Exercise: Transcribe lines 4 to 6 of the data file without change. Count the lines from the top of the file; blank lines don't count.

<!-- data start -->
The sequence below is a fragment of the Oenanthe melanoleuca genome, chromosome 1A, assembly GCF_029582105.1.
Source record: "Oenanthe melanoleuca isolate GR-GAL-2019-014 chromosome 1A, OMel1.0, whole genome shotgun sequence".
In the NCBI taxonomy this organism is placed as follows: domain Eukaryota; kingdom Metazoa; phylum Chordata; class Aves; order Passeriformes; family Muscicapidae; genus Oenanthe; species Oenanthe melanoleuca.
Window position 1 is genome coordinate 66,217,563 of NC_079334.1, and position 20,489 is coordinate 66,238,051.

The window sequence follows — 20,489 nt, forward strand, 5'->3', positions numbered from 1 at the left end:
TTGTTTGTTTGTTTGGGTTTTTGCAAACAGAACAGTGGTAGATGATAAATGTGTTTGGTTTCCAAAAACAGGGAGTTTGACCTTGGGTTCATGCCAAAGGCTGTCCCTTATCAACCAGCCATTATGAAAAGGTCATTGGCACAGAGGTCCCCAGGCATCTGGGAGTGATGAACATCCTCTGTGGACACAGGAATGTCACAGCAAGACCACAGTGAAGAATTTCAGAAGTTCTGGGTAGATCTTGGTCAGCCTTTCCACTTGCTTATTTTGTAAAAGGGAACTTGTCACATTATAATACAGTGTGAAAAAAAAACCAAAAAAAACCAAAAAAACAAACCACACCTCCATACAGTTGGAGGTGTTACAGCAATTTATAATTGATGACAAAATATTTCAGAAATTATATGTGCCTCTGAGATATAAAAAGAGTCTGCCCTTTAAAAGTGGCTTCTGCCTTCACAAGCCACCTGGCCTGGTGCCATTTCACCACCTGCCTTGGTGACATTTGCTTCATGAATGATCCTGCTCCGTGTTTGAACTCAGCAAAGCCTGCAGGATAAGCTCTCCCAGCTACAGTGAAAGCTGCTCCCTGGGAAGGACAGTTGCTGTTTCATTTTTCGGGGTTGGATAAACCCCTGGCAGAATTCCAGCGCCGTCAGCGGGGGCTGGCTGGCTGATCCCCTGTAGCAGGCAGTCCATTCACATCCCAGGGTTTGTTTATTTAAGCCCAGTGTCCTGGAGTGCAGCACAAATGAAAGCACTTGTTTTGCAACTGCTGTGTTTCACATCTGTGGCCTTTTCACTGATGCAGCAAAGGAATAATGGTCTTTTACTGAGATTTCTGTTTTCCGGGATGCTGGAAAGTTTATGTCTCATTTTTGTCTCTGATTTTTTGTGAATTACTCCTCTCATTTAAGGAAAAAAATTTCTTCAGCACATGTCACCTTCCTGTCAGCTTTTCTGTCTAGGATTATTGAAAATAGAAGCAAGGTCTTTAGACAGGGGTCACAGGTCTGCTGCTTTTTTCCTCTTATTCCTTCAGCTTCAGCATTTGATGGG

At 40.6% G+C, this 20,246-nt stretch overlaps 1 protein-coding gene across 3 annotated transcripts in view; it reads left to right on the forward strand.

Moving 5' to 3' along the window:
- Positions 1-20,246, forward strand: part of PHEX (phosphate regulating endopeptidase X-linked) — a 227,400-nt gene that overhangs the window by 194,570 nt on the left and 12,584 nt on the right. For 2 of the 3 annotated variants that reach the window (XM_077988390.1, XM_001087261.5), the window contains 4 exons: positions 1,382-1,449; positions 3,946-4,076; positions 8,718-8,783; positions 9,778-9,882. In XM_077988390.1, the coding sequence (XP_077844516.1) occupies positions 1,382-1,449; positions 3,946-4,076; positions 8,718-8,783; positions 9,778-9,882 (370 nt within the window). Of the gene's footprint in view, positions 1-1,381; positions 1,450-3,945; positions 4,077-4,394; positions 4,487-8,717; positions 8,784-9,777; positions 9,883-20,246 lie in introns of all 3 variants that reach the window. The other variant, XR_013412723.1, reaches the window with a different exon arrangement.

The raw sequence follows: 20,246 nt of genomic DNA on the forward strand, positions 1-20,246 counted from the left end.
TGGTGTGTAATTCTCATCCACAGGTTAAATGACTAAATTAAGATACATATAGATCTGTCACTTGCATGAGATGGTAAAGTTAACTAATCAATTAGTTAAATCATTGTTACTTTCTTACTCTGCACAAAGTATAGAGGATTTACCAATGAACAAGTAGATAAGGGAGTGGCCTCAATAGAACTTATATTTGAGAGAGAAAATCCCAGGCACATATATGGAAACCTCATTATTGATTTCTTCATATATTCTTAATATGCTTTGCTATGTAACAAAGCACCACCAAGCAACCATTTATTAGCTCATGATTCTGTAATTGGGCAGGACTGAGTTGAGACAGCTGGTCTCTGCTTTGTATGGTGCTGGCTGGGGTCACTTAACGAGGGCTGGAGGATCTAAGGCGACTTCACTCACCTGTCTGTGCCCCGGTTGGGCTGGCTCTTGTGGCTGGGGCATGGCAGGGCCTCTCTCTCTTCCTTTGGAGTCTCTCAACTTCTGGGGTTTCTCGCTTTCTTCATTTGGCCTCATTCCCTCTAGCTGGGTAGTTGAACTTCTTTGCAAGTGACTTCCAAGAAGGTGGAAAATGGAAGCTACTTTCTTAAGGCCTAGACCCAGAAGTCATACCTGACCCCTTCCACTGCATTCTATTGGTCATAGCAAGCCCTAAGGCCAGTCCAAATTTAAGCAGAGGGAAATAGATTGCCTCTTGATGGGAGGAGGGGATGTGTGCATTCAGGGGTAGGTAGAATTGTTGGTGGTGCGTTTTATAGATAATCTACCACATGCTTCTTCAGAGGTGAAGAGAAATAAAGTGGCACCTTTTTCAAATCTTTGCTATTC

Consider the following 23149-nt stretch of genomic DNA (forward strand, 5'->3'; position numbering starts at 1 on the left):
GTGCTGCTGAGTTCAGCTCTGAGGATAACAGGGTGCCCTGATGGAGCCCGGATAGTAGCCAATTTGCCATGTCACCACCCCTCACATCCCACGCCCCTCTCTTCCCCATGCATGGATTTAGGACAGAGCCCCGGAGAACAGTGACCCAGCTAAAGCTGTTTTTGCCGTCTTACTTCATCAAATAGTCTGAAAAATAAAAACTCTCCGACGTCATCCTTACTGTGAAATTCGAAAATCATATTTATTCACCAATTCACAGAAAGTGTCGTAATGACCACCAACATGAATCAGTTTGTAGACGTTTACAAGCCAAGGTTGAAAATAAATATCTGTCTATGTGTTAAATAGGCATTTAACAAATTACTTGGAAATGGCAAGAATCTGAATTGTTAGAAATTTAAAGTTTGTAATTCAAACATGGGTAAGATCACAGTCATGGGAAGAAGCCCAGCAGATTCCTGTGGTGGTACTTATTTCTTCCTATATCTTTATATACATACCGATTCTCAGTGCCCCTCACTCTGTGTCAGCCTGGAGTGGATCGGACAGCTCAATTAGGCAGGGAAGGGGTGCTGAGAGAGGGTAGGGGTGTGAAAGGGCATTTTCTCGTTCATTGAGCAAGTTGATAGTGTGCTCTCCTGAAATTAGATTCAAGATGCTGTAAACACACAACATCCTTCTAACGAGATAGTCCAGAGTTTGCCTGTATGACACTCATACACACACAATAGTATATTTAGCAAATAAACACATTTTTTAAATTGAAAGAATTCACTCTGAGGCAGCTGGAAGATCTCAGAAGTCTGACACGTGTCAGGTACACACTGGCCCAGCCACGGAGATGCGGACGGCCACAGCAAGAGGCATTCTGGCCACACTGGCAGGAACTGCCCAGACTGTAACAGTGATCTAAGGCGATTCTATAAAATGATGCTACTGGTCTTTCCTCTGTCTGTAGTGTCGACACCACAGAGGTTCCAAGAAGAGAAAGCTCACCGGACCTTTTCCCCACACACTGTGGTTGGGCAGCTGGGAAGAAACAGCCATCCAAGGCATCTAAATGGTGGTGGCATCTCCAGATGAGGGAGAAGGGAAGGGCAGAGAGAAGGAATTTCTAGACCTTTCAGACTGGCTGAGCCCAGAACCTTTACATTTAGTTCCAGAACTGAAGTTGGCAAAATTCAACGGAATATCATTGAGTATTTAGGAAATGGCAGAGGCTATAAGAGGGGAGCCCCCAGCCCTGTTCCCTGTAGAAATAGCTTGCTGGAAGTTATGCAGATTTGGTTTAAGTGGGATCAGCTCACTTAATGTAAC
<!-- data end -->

Window position 1 is genome coordinate 66,217,563 of NC_079334.1, and position 20,489 is coordinate 66,238,051.

The window sequence follows — 20,489 nt, forward strand, 5'->3', positions numbered from 1 at the left end:
TTGTTTGTTTGTTTGGGTTTTTGCAAACAGAACAGTGGTAGATGATAAATGTGTTTGGTTTCCAAAAACAGGGAGTTTGACCTTGGGTTCATGCCAAAGGCTGTCCCTTATCAACCAGCCATTATGAAAAGGTCATTGGCACAGAGGTCCCCAGGCATCTGGGAGTGATGAACATCCTCTGTGGACACAGGAATGTCACAGCAAGACCACAGTGAAGAATTTCAGAAGTTCTGGGTAGATCTTGGTCAGCCTTTCCACTTGCTTATTTTGTAAAAGGGAACTTGTCACATTATAATACAGTGTGAAAAAAAAACCAAAAAAAACCAAAAAAACAAACCACACCTCCATACAGTTGGAGGTGTTACAGCAATTTATAATTGATGACAAAATATTTCAGAAATTATATGTGCCTCTGAGATATAAAAAGAGTCTGCCCTTTAAAAGTGGCTTCTGCCTTCACAAGCCACCTGGCCTGGTGCCATTTCACCACCTGCCTTGGTGACATTTGCTTCATGAATGATCCTGCTCCGTGTTTGAACTCAGCAAAGCCTGCAGGATAAGCTCTCCCAGCTACAGTGAAAGCTGCTCCCTGGGAAGGACAGTTGCTGTTTCATTTTTCGGGGTTGGATAAACCCCTGGCAGAATTCCAGCGCCGTCAGCGGGGGCTGGCTGGCTGATCCCCTGTAGCAGGCAGTCCATTCACATCCCAGGGTTTGTTTATTTAAGCCCAGTGTCCTGGAGTGCAGCACAAATGAAAGCACTTGTTTTGCAACTGCTGTGTTTCACATCTGTGGCCTTTTCACTGATGCAGCAAAGGAATAATGGTCTTTTACTGAGATTTCTGTTTTCCGGGATGCTGGAAAGTTTATGTCTCATTTTTGTCTCTGATTTTTTGTGAATTACTCCTCTCATTTAAGGAAAAAAATTTCTTCAGCACATGTCACCTTCCTGTCAGCTTTTCTGTCTAGGATTATTGAAAATAGAAGCAAGGTCTTTAGACAGGGGTCACAGGTCTGCTGCTTTTTTCCTCTTATTCCTTCAGCTTCAGCATTTGATGGG